This Land WAS Your Land
By the early 1700s, the English had been established in the New World for several generations. Still, they needed more inhabitants to grow food, to harvest natural resources for exportation to England, and to protect the territory from the Native people and their French allies.
In 1715, the Pejepscot Company had partnered with the Massachusetts legislature to build Fort George on the banks of the Androscoggin River on Merrymeeting Bay, in the northeastern District of Maine. Now they were actively seeking settlers for the area.
They turned to a group of families recently arrived at Boston from across the Atlantic. Though these immigrants weren’t English, they were at least Protestant, not Catholic. Even better, these new immigrants were tough enough to prove a worthy match to the Native savages and French Catholics who continued to plague the English settlers.
These saviors were the Ulster Scots.
The Ulster Scots’ ancestors were resilient borderland people, the Lowlanders of Scotland. They were a mixture of several ethnicities: Highland Picts, Gaels, Britons, Romans, Anglo-Saxons, Normans, Flemish, and an Irish tribe called Scots. They occupied the Lowlands of Scotland located between two longtime enemies, the feudal English to the south and clannish Scottish Highlanders to the north. Ultimately, two things kept the Lowlanders from thriving in Scotland: frequent battles between the English and Highlanders that devastated their home ground, and the Lowlanders’ unsustainable farming practices. These two ongoing problems combined to create a barren landscape where the Lowlanders merely subsisted as best they could.
In the early 1600s, Catholic Ireland surrendered to the invading Protestant English. King James I, seeing an opportunity to create a Protestant stronghold there, encouraged the English of crowded London and Lowlanders in southern Scotland to settle in Ulster, on land belonging to the decimated native Irish. Thus James created yet another borderland, this one between native Catholics’ land and Protestant English holdings.
Over the next century more than 100,000 Presbyterian Lowlanders, eager to lease more fertile ground, sailed across the North Channel to northernmost Ireland. There they joined 20,000 Anglican English immigrants and formed a unique culture marked by self-reliance and independence. These Ulster Scots weathered religious discrimination by the English and guerrilla warfare by the “primitive” native Irish. They also survived continual English religious, civil, and international war—but were ultimately undone by English economics.
In 1710, when most of the Ulster Scots’ land leases expired, the new rates were double or triple what they had been before. After crop failure, they could no longer feed themselves, let alone deliver an even larger part of their harvest to the landlord. Once again, they sought new land. By the start of the American Revolution in 1775, more than 230,000 Ulster Scots had left Ireland for the American colonies, carrying with them a deep resentment of the English and an even deeper will to survive.
When the Ulster Scots sailed into the port of Boston in 1718, they may not have been surprised that the English colonists didn’t welcome them with open arms. Instead, the colonists warned the uncivilized “dirty Irish” out of Boston.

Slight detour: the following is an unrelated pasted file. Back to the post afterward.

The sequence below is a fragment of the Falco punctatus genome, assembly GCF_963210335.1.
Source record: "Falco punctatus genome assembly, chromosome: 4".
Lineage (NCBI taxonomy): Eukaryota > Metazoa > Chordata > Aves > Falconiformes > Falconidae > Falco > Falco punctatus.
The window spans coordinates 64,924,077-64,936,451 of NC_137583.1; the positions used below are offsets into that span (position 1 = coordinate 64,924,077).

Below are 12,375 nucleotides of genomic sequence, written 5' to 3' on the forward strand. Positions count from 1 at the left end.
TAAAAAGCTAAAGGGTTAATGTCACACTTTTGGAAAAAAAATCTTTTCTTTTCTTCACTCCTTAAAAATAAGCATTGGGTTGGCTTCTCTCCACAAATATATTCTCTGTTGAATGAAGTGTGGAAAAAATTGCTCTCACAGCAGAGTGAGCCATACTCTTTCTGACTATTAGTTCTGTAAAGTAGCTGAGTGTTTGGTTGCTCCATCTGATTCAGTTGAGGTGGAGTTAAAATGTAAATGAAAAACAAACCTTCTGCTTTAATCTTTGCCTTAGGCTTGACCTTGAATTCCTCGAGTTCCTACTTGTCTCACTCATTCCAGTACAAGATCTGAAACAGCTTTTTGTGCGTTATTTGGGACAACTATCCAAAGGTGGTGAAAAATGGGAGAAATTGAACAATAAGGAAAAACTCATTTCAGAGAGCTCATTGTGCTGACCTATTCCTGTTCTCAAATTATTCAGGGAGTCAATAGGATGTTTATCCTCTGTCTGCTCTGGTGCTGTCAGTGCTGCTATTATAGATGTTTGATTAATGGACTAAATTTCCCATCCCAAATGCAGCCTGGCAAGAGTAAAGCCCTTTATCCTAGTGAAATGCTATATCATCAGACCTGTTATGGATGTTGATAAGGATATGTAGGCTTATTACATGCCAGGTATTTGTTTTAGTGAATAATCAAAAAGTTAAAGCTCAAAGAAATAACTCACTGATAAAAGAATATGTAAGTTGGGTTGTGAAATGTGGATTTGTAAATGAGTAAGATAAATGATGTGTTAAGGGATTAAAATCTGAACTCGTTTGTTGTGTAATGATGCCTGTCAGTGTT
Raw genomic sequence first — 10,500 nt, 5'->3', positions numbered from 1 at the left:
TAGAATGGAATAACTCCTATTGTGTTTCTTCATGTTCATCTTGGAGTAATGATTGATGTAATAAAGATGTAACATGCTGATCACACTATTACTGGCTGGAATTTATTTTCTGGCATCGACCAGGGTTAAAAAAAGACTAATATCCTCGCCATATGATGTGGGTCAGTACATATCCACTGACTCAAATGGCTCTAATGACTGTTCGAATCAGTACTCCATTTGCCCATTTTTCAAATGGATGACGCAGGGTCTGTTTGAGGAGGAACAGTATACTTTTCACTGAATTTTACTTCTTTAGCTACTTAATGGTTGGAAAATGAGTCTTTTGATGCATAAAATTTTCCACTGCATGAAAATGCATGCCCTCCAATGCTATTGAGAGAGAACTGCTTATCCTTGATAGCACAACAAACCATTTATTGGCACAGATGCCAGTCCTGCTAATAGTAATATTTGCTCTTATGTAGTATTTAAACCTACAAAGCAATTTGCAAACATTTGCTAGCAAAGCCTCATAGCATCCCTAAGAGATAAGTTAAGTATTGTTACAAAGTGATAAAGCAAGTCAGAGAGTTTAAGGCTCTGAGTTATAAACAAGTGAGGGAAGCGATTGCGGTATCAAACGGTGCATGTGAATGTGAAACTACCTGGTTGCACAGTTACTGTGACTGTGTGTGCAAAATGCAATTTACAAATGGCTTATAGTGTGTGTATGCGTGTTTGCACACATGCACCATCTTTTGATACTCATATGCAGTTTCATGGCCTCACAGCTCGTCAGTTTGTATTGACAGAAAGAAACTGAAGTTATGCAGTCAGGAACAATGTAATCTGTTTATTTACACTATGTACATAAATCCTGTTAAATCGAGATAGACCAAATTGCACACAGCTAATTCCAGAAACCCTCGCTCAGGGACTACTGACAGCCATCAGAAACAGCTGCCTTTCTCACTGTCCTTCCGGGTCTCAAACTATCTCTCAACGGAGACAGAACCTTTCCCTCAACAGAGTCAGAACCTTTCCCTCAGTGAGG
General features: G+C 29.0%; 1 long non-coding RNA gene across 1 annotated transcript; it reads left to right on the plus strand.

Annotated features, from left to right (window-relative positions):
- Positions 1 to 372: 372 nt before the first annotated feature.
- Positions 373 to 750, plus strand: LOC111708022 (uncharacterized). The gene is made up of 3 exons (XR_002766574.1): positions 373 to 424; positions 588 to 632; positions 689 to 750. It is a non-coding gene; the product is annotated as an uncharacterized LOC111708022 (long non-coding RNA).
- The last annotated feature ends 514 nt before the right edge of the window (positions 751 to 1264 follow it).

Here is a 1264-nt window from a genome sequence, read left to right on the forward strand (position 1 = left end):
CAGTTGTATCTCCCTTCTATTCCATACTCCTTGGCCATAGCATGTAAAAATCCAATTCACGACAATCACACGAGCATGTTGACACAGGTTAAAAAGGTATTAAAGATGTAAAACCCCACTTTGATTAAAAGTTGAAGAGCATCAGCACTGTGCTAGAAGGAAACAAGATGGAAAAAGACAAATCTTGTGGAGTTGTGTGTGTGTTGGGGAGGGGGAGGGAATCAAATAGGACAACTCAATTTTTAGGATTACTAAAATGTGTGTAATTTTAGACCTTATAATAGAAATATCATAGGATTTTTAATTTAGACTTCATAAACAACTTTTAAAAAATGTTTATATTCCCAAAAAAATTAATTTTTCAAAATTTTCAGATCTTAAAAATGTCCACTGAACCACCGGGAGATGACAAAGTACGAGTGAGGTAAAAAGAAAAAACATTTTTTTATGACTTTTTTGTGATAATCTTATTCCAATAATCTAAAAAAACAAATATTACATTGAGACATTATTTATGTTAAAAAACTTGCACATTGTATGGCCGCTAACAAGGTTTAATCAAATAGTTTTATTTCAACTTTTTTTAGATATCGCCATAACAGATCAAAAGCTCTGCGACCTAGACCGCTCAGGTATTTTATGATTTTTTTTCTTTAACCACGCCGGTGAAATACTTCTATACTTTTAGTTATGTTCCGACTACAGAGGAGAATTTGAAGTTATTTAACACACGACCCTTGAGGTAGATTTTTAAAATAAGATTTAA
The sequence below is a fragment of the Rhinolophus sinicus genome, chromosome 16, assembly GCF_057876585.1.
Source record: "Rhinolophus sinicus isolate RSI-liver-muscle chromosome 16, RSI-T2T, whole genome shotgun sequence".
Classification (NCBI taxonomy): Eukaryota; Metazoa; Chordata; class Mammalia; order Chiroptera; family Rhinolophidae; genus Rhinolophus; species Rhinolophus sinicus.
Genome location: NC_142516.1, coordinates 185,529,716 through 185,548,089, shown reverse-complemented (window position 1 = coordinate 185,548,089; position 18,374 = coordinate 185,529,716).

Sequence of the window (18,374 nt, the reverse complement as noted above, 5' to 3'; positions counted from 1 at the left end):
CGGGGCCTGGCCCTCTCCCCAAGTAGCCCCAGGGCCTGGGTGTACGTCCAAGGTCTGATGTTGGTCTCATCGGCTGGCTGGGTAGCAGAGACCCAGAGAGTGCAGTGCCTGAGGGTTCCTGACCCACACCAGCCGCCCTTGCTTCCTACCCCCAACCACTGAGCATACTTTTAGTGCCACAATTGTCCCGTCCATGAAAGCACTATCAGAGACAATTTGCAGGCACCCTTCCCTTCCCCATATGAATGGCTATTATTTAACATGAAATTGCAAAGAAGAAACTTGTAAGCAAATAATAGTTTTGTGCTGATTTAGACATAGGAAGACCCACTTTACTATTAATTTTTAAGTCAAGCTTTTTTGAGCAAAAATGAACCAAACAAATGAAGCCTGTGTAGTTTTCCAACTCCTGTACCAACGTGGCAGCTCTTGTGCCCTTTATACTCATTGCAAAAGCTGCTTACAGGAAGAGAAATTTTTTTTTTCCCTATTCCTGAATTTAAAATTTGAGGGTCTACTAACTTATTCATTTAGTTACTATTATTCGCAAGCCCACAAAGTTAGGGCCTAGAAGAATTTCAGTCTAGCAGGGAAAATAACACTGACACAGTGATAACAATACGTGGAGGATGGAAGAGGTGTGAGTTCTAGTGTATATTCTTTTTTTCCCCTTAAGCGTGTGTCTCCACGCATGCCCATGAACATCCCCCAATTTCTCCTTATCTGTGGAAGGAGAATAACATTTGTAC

Where could they go?
About fifty immigrant families attempted to settle in the western border town of Worcester, though many abandoned their newly erected log cabins after English residents burned down the partially constructed Presbyterian church. Still others removed to Londonderry, New Hampshire.
Still others chose a deal too good to be true. An estimated twenty-five to forty Ulster Scots families accepted the Pejepscot Company’s offer of free passage from Boston to the eastern wilderness of Merrymeeting Bay. In fact, so many of them settled in the precarious location, bordered by “civilized” English Boston to the south and enemy French and Native territories to the north, that a 1720 map of the area clearly labels an “Irish” settlement in Brunswick.
The “wild Irish” arrived in Brunswick at the end of summer to find a land still marked by war: formerly majestic oaks now blackened stumps, previously cleared farmland become forest once again, and all of it guarded over by a stone fort and fifteen English soldiers.
The Ulster Scots immediately set to, building shelters and laying in stores for the coming winter. Once again, it would be up to them to take care of themselves.
Next Blog: Location, Location, Location-Part III: This Land BELONGS to You and Me
- Bolton, Charles Knowles. Scotch Irish Pioneers in Ulster and America, published by Bacon and Brown, Boston, 1910. https://archive.org/stream/scotchirish00boltrich/scotchirish00boltrich_djvu.txt. Accessed June 12, 2015.
- Janssonius van Waesberge, Johannes, La Grande Britagne sheet map, published by Keere, Pieter van den.1646. www.oshermaps.org/map/151.0001. Annotated and accessed Dec. 23, 2016.
- McKeen, John. Four Lectures on the History of Brunswick. Brunswick, Curtis Memorial Library, 1985. Call No. 974-191.
- Southicke, Cyprian. The Harbour of Casco Bay and Islands Adjacent. Richard Mount Thomas Page and Company, London, 1720. Norman B. Leventhal Map Center at the Boston Public Library. http://maps.bpl.org/id/17665. Accessed Oct. 10, 2016.
- Wheeler, George Augustus Wheeler, MD. And Henry Warren Wheeler. History of Brunswick, Topsham, and Harpswell, Maine. Alfred Mudge & Son, Printers, Boston, Mass., 1878. http://community.curtislibrary.com/CML/wheeler/index.html, accessed July 30, 2016.